Considering the supercar levels of performance, the DSG auto version of the Golf R has claimed economy of 40.9mpg and emissions of 159g/km, which are quite impressive. The manual fares slightly worse with figures of 39.8mpg and 165g/km but they are hardly bad, although if you use the Golf R to its maximium, you'll probably see economy figures close to half that.
A car capable of such pace is never going to be cheap to insure, but compared to similarly fast models the Golf R is surprisingly affordable. It helps that it comes with VWs range of driver assistance systems that you get with the normal Golf.
Fixed-price servicing means you won’t face supercar bills, either, while predicted residuals of over 50 per cent mean the Golf R should hold on to its value well.
Interior, design and technology
With a classy and subtly revised look, the new Golf R doesn't shout about its potential. The R grille features a chrome strip, while unique bumpers, wider side sills and smoked chrome mirror caps are the only markers that this is a special Golf. Spec it in a metallic grey hue, and bystanders could easily mistake the R for a more mundane version of the Golf.
At the back, you’ll spot LED light clusters and quad exhausts, which are probablt the biggest giveaway to the R's performance. The optional 19-inch alloy wheels add an aggressive look and, combined with the 15mm lower ride height, they contribute to the Golf R’s purposeful look.
The cabin blends the sporty feel of a hot hatch with the swish ambience of an upmarket executive car. The standard Golf’s superb dash is complemented by a gloss black centre console and carbon-look decorative trim. Sports seats and aluminium pedals come as standard, while the classy and sporty multifunction wheel and first-rate switchgear make everything you touch feel suitably special for a £30k car.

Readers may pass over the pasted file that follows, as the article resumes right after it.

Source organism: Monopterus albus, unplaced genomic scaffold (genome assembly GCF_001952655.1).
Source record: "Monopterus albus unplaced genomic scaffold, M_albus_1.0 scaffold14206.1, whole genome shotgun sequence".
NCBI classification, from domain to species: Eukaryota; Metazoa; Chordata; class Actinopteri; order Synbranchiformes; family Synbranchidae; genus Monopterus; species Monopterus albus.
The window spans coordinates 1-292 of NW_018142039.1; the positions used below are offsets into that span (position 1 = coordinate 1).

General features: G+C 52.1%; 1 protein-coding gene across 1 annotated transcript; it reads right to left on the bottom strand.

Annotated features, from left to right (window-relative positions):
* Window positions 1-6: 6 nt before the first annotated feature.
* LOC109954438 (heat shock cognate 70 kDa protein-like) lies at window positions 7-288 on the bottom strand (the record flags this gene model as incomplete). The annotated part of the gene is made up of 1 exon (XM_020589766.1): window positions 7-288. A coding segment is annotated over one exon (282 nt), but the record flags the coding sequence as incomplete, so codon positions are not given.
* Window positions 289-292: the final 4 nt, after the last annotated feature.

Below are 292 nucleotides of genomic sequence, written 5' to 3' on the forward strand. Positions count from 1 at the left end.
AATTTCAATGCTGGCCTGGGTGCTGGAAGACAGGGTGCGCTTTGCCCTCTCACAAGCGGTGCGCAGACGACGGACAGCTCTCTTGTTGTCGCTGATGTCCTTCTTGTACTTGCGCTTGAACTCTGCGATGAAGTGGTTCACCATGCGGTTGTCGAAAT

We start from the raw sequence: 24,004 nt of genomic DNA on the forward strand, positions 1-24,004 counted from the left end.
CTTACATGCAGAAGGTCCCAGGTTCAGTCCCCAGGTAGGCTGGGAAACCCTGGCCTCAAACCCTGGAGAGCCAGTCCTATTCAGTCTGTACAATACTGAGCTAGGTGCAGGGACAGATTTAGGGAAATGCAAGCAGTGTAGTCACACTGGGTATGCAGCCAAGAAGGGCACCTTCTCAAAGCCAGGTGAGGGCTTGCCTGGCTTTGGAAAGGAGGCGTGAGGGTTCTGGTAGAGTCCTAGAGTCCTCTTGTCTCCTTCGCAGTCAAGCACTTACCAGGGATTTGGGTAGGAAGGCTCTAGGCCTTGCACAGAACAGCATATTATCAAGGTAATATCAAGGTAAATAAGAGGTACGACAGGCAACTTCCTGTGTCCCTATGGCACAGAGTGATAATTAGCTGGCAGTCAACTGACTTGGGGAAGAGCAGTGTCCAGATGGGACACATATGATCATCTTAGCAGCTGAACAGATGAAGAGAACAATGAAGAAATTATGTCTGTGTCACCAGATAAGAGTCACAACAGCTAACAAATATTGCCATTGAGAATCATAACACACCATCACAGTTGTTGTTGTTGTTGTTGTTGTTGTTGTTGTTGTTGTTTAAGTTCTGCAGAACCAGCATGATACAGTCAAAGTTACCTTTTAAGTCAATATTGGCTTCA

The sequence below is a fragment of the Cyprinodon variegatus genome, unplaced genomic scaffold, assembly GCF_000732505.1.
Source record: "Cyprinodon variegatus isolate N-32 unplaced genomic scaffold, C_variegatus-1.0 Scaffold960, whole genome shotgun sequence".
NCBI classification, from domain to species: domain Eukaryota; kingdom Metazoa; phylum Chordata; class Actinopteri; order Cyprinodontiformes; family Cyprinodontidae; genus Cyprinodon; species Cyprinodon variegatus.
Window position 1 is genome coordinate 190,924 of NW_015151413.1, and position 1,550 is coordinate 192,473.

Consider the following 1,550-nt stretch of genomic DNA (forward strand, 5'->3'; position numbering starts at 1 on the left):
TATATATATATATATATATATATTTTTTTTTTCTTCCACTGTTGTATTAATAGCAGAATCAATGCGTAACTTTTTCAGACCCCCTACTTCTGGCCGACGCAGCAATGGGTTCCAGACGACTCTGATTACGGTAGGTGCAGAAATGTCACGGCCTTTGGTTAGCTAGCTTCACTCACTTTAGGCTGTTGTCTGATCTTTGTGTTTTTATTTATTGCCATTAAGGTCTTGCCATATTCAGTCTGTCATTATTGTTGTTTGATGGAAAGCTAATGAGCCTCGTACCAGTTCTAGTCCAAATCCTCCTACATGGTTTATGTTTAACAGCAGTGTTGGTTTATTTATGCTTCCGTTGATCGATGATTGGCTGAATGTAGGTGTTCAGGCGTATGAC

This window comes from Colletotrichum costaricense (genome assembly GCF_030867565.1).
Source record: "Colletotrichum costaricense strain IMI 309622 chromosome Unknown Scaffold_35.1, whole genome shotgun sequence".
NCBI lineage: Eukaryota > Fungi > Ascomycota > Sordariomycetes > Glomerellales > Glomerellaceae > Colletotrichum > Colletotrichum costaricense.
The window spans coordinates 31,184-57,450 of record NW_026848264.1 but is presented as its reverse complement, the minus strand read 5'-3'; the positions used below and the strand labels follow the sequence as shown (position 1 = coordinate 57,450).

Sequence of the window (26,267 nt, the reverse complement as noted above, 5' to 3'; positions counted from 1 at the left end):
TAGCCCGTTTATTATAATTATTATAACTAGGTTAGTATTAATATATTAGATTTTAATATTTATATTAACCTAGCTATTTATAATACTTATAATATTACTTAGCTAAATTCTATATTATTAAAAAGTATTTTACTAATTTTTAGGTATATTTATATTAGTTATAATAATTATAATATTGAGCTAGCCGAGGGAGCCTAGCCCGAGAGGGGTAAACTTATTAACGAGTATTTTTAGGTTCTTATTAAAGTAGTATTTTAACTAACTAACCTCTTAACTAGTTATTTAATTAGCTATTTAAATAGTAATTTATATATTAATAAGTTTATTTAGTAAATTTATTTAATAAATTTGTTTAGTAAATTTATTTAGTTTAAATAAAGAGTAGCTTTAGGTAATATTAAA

Snazzy LED interior lights, exterior puddle lights, xenon headlamps and classy dials add to the Golf’s upmarket feel, while the standard kit tally also includes Bluetooth, parking sensors, adaptive cruise control and a DAB radio. The driving position is spot-on, too, with lots of steering wheel and seat adjustment.
Practicality, comfort and boot space
Despite its pace, the R is still a Golf – so that means plenty of space inside. So you have a reasonable sized glovebox, huge door bins both front and back, a drawer under the driver’s seat, a large central cubby under the arm rest and a couple of cup holders. There is plenty of adjustment in the seating position and this, plus height adjustment for the driver’s seat and reach and rake adjustment for the steering wheel, means that most people will be able to find their ideal driving position.
There is plenty of space even for adults in the back seats, although the transmission tunnel does get in the way of the middle passenger. This middle position is worse in the R model than the normal Golf on account of its sculptured rear sports seats which are designed mainly for two.
It's a similar story with the boot. The addition of bulky four-wheel-drive components in the rear axle means the Golf’s boot capacity shrinks from 380 litres to 343 litres. However, with the seats folded, you get 1,233 litres of luggage space and the R comes with an 18-inch space saver wheel as standard. The larger estate is obviously more practical, with a 605 litre boot. As the wheelbase remains the same as the hatch, rear passenger space is just as generous.
Reliability and Safety
The Golf has earned a solid reputation for reliability over the past three decades, and the R is likely to live up to this, as it uses proven components. Plus, VW finished a respectable 16th in our Driver Power 2013 satisfaction survey’s manufacturer chart. The car comes with a three-year, 60,000-mile warranty as standard.
As for safety, the Golf R gets the same Euro NCAP rating as the normal Golf, the full five stars - that's partly thanks to the curtain and driver's knee airbags and stability control, which are all standard. Plus, there are systems in place that automatically brake for you if it senses a low-speed collision to stop you getting too close to the car in front.